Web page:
Answer: This can range from $120 per square foot to whatever you can dream up. Tackling a Big Project to a brand new starter home for a young couple all can vary depending on the amenities. I can give you a more detailed number once we have met and i have a feel for what you would like to put into your house.
Answer: Absolutely Not, but i am not sure why you wouldn't....Right now one of the best building practices is building with Insulated Concrete. Using Insulated Concrete,I can achieve Strength, Thermal Mass for energy storage, Sound Reduction, Mold is a non issue, Resistance to Fire and Tornado Damage. If another product becomes available, in the price point we can all afford, then I will look into other options. Until then, I will keep offering this seemingly growing trend to you. If ICF isn't for you, I will price your home out for you using standard framing methods and also give you pricing using Insulated Concrete. We can then make the decision together so ultimately you are getting what you want and building within your budget.
Answer: Over a typical 4 month build, using ICF will add roughly about 1 week to the schedule. When you think about what you are gaining, and in the overall Life Span of the house, that is a week well spent. Also, using ICF, we are eliminating the need for an insulator, as the walls will be insulated.
Answer: A rule of thumb to follow is to not run plumbing or HVAC on exterior walls. This ensures that much of the foam stays intact and thus provides better insulation. Electrical chases are run on ICF walls by simply carving out some of the foam and tucking the wire back into the foam. Interior walls are still wood, so mechanicals are ran the same way as in wood-framed homes.
Answer: The R-value of each inch of poured concrete is .08. The R-value of each inch of the expanded polystyrene (EPS) is 4.2. This means that with 5 total inches of EPS, and 4 inches of concrete, above grade walls with have an R-value of 21.32. Below grade walls have 5 inches of EPS and 8 inches of concrete, so an R-value of 21.64. Clearly the concrete doesn’t add much insulation value; however it does act as a significant thermo-buffer. In order for cold air to get into a heated ICF home, it first must go through the outside 2 ½” of EPS, then it has to cool down the entire concrete mass before it can go through the inside 2 ½” of EPS and lastly into the air inside the home. Days and even weeks when the outside temperature varies above and below the inside temperature, the concrete acts as a buffer, enabling the ICF wall to actually have an acting R-value of R-30+.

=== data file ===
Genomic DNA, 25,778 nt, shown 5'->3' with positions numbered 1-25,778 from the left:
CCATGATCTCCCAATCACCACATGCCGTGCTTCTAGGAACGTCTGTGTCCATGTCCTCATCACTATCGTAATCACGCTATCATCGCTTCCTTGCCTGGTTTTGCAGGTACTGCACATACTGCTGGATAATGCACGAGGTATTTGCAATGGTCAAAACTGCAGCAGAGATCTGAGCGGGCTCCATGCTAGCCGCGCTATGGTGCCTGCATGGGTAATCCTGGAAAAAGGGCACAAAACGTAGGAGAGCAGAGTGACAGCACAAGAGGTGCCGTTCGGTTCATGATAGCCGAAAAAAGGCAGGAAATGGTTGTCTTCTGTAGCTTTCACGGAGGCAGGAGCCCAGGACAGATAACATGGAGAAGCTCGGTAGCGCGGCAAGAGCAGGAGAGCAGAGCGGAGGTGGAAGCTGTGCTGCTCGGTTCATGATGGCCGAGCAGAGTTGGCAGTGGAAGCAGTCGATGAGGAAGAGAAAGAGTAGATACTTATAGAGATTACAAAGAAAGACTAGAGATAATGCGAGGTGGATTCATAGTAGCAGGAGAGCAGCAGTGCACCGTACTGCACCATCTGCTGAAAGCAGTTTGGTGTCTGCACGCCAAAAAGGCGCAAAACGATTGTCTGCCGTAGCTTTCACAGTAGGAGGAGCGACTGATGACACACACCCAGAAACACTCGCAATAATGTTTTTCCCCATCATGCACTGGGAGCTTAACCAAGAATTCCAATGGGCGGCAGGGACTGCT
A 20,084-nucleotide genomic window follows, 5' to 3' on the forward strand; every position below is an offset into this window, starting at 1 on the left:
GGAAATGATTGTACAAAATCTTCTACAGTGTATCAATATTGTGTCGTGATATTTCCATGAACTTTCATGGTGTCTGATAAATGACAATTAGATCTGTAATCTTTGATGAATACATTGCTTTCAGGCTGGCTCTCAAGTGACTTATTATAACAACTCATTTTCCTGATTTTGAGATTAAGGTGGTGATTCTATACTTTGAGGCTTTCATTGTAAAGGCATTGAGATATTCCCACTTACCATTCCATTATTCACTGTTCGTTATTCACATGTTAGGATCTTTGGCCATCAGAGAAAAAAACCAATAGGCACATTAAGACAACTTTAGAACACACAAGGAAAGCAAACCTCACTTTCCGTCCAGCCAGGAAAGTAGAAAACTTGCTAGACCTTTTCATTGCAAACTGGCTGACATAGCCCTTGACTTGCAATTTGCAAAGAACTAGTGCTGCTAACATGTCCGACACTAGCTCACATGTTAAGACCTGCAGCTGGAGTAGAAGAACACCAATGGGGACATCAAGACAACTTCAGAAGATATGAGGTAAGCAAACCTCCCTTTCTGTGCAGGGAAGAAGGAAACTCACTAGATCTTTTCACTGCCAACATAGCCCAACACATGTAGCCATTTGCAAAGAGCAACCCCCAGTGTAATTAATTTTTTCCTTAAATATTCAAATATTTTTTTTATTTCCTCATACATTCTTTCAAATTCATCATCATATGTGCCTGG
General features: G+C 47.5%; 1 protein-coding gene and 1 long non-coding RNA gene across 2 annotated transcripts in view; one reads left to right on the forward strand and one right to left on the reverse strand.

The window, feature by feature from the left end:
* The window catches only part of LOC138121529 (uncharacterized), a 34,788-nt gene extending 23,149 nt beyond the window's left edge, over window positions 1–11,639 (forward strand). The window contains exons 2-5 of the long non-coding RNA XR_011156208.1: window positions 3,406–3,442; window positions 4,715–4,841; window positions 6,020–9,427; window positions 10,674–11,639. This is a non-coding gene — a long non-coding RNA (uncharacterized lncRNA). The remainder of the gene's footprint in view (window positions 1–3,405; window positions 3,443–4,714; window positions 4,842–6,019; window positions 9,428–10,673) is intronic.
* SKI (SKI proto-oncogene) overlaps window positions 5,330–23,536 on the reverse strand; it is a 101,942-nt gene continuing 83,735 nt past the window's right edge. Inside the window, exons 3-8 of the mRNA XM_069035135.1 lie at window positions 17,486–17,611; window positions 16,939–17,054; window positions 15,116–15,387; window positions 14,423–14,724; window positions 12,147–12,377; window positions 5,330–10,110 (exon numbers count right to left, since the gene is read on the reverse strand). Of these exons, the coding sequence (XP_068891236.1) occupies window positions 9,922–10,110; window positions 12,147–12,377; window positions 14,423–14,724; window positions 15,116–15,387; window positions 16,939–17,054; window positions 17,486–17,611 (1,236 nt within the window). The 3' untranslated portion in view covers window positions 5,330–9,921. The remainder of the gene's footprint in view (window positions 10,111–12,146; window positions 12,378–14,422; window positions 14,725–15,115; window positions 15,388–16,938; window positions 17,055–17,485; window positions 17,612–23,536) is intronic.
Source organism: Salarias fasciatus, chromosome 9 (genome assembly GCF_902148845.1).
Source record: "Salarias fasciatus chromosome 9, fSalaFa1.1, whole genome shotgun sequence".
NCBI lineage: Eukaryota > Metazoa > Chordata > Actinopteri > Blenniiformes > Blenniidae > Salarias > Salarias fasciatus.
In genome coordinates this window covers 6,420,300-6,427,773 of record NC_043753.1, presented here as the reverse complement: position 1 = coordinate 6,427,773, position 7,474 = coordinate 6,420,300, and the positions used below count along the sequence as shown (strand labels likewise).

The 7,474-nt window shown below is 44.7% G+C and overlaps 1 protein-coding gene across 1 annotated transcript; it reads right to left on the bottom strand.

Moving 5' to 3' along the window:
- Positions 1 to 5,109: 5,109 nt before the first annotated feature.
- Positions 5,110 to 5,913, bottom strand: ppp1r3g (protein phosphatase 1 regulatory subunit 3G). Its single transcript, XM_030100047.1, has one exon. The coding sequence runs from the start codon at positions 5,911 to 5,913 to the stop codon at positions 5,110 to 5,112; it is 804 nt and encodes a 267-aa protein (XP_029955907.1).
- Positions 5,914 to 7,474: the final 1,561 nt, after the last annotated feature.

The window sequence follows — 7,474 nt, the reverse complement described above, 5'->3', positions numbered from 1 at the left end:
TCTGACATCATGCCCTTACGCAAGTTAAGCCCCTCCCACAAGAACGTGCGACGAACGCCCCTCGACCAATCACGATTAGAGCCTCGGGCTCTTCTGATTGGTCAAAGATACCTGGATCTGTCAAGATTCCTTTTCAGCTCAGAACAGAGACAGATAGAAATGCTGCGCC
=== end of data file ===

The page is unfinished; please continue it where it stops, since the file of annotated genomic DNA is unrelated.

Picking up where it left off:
A typical 2’x4’ wall with R-13 batts actually has a whole wall R-value of 10, because of factoring in the R-value of the wood studs. Now days, numerous builders are going to 2’x6’ walls to gain the space to put in R-19 batts. An R-19 batt is rated as such only when it is at its natural compression, which is 6 ½”. A 2’x6’ is only 5 ½” deep, therefore the R-19 batt is compressed to fit within the wall cavity. The R-19 batt is now acting as an R-16 batt due to the 1" of compression. Compression plus the wood studs’ R-value, results in a whole wall R-value of 13.8 for a 2’x6’ wall with R-19 batts.
Oak Ridge National Laboratory conducted research on this topic and confirmed that there is a benefit to having the concrete, or a mass wall effect. In the Midwest (study used Minneapolis), an ICF home with an R-25 wall in comparison to a wood-framed home with the equivalent R-25 wall, will save 8% more in annual energy savings, because of the mass wall effect created by the concrete. As this R-value increases, so does the percentage of annual savings.